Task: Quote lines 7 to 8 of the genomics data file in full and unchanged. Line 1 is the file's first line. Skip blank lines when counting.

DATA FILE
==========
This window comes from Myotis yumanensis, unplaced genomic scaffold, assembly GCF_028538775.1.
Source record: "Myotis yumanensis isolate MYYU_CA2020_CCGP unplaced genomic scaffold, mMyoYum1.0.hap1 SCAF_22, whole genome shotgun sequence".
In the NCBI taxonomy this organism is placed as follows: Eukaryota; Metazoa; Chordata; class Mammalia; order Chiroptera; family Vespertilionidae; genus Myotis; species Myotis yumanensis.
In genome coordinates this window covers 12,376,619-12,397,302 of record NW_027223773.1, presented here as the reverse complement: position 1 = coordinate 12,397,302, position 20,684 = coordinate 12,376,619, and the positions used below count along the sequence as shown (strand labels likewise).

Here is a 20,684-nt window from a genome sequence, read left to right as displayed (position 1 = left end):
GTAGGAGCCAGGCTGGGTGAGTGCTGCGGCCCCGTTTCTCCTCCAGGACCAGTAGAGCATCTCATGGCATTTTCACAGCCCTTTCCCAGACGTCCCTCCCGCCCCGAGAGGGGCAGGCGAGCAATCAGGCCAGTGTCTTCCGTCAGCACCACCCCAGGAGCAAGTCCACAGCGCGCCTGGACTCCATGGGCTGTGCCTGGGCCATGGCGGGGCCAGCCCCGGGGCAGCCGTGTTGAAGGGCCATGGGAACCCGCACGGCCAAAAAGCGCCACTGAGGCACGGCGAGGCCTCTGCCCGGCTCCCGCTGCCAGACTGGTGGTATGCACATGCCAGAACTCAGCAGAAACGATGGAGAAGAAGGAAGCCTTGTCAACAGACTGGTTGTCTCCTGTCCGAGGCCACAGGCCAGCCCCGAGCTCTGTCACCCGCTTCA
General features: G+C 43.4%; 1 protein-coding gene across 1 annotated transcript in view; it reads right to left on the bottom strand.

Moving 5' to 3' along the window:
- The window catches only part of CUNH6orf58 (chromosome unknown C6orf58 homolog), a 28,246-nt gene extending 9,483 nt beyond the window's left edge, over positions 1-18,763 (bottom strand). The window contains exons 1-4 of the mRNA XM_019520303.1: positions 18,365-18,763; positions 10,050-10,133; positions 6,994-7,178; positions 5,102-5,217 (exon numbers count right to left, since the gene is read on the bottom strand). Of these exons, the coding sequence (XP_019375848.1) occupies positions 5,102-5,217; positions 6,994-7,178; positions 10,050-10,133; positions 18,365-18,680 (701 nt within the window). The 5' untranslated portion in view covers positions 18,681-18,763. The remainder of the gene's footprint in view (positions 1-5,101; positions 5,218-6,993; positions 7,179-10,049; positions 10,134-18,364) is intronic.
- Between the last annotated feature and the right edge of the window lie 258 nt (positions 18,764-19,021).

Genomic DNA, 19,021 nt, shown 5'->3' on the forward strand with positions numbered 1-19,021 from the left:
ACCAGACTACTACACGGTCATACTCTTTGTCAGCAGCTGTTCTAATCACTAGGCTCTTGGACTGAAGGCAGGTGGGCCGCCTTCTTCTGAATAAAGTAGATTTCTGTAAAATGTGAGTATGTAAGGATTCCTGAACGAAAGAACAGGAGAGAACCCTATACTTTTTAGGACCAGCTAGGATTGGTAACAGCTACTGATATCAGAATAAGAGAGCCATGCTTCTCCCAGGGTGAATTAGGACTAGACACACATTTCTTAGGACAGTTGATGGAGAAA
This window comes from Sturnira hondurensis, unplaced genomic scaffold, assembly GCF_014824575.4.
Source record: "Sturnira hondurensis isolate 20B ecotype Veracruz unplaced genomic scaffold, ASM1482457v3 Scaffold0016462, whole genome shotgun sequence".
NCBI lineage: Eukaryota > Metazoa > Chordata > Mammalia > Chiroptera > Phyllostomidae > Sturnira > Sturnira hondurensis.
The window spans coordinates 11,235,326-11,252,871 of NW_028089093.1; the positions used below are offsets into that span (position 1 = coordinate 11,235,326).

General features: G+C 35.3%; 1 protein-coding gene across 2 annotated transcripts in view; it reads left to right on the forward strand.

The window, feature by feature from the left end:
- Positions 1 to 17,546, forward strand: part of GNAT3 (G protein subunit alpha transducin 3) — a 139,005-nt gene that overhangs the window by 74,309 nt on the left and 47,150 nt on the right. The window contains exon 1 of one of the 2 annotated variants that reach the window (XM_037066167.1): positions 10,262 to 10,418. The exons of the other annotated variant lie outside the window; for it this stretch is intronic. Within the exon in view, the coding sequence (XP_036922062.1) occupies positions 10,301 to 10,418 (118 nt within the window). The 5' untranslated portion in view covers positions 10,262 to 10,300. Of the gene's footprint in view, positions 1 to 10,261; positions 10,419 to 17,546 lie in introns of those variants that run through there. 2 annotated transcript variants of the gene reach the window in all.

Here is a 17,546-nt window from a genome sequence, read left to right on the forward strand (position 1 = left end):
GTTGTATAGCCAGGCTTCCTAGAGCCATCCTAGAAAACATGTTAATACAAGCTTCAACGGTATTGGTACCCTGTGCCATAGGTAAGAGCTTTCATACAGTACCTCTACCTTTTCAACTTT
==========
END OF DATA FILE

General features: G+C 43.4%; 1 protein-coding gene across 1 annotated transcript in view; it reads right to left on the bottom strand.

Moving 5' to 3' along the window: